I was a brand-new idealistic college grad one month into my stint as a RAC Legislative Assistant (LA) when I was asked to represent the Religious Action Center at a high-level cocktail gathering in the Capitol to celebrate the Senate’s legislative victory on a nuclear-waste disposal issue. As the LA with the environmental issues portfolio, I would stand in for the RAC’s director, Rabbi David Saperstein, who had 10 other engagements that evening. Heather Kaplan Coleman was part of the class of 1997/98 at the RAC. She currently is a senior policy advisor on climate change at Oxfam America and serves on the board of the U.S. Climate Action Network.
Nervous about attending my first big event, I studied up on nuclear-waste issues and rehearsed the script I’d use in the event that I encountered any senators who’d voted for the legislation.
"In the packed hall, I mingled...and then suddenly found myself face-to-face with a tall congressman—but had absolutely no idea who he was! Trying to conceal my panic, I thanked him for his vote supporting the bill. He asked me where I was from, and when I told him Sudbury, Massachusetts, he began to pepper me with questions. All I could do was nod politely, and he quickly caught on: “You have no idea who I am, do you?” Looking down at my shoes and had to confess: “I do not.” That congressman was Ed Markey (D-MA), who for 20 years had represented the district abutting the one I grew up—and he was a congressional champion on environmental issues! He proceeded to lecture me about how I should study my congressional facebook before going to gatherings on the Hill, and to start reading the newspaper.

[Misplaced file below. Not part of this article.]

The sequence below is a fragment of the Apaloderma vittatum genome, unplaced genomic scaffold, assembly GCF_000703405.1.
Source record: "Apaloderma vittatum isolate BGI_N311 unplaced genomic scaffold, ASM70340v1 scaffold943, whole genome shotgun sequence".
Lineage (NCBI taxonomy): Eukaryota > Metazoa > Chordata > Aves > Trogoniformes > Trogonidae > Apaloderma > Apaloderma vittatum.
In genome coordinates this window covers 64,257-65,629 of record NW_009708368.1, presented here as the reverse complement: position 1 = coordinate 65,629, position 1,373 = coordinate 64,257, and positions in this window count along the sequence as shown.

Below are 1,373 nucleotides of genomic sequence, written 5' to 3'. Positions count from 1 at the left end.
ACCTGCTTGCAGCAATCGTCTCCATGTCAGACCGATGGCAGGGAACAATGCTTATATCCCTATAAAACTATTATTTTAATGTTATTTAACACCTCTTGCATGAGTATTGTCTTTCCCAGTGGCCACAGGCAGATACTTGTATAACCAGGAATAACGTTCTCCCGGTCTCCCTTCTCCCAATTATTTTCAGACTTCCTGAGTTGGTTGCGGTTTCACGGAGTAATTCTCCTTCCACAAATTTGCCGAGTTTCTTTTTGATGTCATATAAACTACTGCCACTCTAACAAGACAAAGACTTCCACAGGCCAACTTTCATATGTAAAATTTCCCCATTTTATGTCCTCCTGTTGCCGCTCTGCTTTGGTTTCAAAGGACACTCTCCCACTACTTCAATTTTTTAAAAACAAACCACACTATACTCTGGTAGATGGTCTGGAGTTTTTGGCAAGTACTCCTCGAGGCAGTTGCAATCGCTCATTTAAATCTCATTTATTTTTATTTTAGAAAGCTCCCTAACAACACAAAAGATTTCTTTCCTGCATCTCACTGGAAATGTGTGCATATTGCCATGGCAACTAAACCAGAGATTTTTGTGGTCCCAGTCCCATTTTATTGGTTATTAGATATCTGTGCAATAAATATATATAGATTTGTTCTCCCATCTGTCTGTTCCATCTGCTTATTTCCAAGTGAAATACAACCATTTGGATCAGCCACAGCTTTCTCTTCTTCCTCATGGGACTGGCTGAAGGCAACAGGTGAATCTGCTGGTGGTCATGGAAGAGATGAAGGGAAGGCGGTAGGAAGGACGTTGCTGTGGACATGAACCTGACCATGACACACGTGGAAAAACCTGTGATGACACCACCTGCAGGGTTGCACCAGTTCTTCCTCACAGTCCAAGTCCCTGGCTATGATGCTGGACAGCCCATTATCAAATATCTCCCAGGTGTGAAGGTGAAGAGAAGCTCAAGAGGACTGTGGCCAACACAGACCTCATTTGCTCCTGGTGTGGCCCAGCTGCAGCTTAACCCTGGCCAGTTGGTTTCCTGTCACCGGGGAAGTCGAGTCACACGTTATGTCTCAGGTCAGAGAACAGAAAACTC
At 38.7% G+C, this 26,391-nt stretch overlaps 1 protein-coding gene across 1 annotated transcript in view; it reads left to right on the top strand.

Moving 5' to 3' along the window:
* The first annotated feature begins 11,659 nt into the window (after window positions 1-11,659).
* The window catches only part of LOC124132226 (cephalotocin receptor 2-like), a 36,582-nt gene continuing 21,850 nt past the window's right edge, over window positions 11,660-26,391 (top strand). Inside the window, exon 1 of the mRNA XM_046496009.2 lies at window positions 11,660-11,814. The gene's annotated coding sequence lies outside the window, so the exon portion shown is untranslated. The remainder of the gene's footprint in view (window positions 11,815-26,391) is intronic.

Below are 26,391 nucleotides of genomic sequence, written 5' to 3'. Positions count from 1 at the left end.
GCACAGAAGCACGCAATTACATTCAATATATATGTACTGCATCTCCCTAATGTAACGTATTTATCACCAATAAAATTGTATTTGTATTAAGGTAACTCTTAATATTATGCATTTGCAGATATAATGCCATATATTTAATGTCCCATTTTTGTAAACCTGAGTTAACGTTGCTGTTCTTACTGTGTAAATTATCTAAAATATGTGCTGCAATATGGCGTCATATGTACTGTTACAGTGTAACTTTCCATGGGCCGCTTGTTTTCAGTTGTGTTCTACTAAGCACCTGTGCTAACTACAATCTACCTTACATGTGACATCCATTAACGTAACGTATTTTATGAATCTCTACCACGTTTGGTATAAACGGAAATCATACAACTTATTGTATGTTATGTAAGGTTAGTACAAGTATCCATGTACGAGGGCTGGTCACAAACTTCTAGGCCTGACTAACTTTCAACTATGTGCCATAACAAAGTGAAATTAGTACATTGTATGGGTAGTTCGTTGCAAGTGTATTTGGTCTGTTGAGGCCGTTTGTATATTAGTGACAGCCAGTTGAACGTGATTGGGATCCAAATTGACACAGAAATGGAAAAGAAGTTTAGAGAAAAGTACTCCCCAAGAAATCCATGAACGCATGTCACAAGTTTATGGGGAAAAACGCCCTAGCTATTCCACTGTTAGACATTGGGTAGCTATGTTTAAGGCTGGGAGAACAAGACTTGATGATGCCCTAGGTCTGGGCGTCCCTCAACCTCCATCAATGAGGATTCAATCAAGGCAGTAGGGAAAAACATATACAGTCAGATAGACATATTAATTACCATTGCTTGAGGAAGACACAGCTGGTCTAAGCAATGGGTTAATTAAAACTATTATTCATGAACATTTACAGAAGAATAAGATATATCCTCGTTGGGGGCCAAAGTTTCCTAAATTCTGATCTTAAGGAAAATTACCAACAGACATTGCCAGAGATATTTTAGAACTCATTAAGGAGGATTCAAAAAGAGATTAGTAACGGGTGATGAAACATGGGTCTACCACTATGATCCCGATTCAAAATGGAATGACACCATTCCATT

On the way home I stopped at a pay phone and called RAC Assistant Director Mark Pelavin in tears, fearing I’d just given the RAC a bad name. Consoling me, Mark said I’d have to develop a thicker skin to survive as the Washington advocate I wanted to be. He promised that I would look back at this incident as a small bump in my long road of activism. He was right.
Benefiting from my RAC activist training, I worked for several years in environmental communications and now serve as a senior policy analyst on climate change for Oxfam America, promoting solutions both to mitigate greenhouse gas emissions and to help the communities most affected by climate change. In this capacity I partner with many of the same religious community advocates I worked with at the RAC.
There’s a difference though: Back in the mid-90s, the religious community was just beginning to engage in environmental issues; today, it is no longer a rarity for a rabbi, a priest, and an Evangelical minister to join forces in lobbying a congressman on global warming legislation in the name of social justice—to protect the world’s most vulnerable communities from the potential impact of climate change.
Thanks to the RAC, this idealistic young person who wanted to make the world a better place is working to do just that.